Broken promises 

Barry Cooper is a co-founder of Christianity Explored Ministries. He lives with his wife, Lee, in New Smyrna Beach, Florida: the shark attack capital of the world.

Like the black eyes of the Mona Lisa, they follow you everywhere: those internet ads which promise one simple technique that will burn off belly fat.

Maybe it’s just me they’re following. I suspect the marketers are aware I’m solidly in the “needs to burn off belly fat” demographic, having recently married and moved to America.

But I'm not the only one who loves a simple technique, a silver bullet, or a magic wand. It's a promise also held out by a hundred books, resources and DVD series on the subject of evangelism and discipling. 

Do those promises deliver? Given that we’re still susceptible to the same promises - which must mean none of the previous ones have delivered - I suspect we already know the answer.

So if none of the quick fixes work, how can we be better disciple-makers?

The most important verse

In my view, the single most important biblical verse about how we can be better disciplers and evangelists is Matthew 12:34, where Jesus says: “for the mouth speaks what the heart is full of.” In other words, if we want our mouths to speak more winsomely about Jesus, we first need to fill our hearts with him. 

And there’s no quick fix for a heart that isn’t full of Jesus.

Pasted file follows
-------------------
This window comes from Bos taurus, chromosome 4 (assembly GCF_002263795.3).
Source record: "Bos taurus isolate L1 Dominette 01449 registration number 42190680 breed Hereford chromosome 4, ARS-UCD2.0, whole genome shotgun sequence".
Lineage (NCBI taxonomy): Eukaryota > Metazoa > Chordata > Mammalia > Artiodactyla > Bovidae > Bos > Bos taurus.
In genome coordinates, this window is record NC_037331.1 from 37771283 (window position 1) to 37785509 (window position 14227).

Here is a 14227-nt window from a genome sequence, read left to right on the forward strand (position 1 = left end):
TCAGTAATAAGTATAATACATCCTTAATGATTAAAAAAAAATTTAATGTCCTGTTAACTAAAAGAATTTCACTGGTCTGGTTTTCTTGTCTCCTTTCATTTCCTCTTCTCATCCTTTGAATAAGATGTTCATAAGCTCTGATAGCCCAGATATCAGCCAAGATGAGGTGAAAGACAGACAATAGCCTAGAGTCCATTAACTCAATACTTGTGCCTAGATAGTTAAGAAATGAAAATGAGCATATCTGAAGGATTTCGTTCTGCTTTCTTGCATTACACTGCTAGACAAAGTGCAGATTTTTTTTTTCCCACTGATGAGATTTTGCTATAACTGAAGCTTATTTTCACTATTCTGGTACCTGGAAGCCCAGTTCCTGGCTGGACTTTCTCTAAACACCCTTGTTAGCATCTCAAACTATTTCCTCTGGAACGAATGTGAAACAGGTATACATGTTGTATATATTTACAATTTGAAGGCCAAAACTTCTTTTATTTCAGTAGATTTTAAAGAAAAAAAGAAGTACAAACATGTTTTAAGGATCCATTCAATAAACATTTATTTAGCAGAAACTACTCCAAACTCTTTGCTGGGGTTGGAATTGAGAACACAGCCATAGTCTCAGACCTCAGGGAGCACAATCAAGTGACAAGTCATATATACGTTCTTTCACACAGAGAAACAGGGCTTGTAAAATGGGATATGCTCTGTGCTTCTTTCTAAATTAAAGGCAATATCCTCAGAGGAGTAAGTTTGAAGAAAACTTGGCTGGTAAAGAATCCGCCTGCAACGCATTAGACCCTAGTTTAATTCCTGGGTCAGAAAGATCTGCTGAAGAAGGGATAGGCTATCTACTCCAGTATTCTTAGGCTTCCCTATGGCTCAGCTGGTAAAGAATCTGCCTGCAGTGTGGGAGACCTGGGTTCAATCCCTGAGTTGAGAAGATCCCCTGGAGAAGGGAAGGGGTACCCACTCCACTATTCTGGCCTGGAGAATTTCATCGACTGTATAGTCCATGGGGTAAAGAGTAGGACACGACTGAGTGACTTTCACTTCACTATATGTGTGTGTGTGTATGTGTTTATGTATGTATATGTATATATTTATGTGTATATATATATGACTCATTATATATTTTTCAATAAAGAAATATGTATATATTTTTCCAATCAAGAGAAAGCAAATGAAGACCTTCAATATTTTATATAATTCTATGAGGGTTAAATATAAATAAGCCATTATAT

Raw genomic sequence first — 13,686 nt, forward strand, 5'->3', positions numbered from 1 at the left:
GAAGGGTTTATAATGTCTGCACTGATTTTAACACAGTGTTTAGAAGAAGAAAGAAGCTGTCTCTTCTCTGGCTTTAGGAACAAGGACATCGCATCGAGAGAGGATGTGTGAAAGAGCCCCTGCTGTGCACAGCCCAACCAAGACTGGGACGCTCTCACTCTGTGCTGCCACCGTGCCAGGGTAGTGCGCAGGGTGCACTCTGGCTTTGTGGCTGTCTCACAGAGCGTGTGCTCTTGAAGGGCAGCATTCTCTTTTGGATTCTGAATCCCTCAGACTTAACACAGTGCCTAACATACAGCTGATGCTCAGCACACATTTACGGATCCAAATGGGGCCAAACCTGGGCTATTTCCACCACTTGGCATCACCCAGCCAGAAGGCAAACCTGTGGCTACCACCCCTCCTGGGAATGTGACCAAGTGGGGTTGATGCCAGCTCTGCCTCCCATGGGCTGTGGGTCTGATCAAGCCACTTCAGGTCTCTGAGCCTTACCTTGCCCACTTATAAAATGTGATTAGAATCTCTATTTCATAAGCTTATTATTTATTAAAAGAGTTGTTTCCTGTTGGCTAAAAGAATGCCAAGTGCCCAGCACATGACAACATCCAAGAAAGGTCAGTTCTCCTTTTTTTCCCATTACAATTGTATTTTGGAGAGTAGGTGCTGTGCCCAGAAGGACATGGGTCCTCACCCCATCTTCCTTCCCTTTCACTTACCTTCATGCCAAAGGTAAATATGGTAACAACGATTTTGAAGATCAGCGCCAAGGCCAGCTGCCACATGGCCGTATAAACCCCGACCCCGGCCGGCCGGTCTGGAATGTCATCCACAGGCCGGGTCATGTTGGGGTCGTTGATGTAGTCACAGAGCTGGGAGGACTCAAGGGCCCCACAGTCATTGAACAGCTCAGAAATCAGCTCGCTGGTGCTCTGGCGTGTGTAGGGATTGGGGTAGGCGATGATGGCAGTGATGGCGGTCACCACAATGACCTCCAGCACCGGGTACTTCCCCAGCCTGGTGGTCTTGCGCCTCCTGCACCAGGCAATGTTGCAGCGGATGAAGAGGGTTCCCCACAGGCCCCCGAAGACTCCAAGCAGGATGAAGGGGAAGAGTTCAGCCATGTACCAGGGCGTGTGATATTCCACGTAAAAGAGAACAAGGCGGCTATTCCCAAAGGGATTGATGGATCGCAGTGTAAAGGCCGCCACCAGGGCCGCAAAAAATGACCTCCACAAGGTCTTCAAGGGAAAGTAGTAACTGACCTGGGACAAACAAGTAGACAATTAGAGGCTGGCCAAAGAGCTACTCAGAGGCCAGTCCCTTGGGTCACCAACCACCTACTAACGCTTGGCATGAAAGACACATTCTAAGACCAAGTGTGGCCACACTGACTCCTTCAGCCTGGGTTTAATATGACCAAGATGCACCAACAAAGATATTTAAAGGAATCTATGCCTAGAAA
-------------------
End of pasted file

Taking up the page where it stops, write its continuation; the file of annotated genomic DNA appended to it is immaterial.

Pharisees like us

“For the mouth speaks what the heart is full of.” It’s highly significant that Jesus says this to the Pharisees.

Like us, the Pharisees were religious folks with a weakness for superficial religious technique and spiritual life-hacking. "If we say and do certain things, then we'll get the results we want." In effect, they'd come to see the commandments as “Ten Steps To Get Right With God” - a kind of ancient Buzzfeed list, albeit better written and with fewer rude words.

But that fixation on technique and surface-level change was actually keeping them from God, and from genuine, inward transformation. As a result, the Lord said of them (quoting Isaiah), “These people honor me with their lips, but their hearts are far from me.”

That distance - between our hearts and God - is the biggest single problem for our personal discipling and evangelism. And techniques won't fix it.

Learning lines

When I was trying to convince my wife to marry me, I didn’t have a set of chat-up lines I’d memorised. Frankly, that kind of thing has never worked for me. It always sounded fake and over-rehearsed. And Lee is far too savvy - she’d know I was just using a line on her.

I knew that if I was going to convince her to be my wife, I’d need to take seriously those words in Matthew 12: “for the mouth speaks what the heart is full of”. I’d need to speak from my heart rather than from someone else’s. Thankfully, because my heart was full of her, it wasn’t hard. Even the stumbles and bumbles were (apparently) quite charming.

Deep down, like the middle-aged man trying to work off extra lumber by drinking half a gallon of wine vinegar before breakfast, we know that the shortcuts and quick fixes don’t really work. 

But that’s ok. Because that realisation can introduce us to a better way: filling our heart with Christ so that we can speak more naturally of him.   

Our resources, Christianity Explored, Discipleship Explored and Life Explored, go beyond simply teaching the right moves and focus on the music which drives evangelism and discipleship: the love of Christ.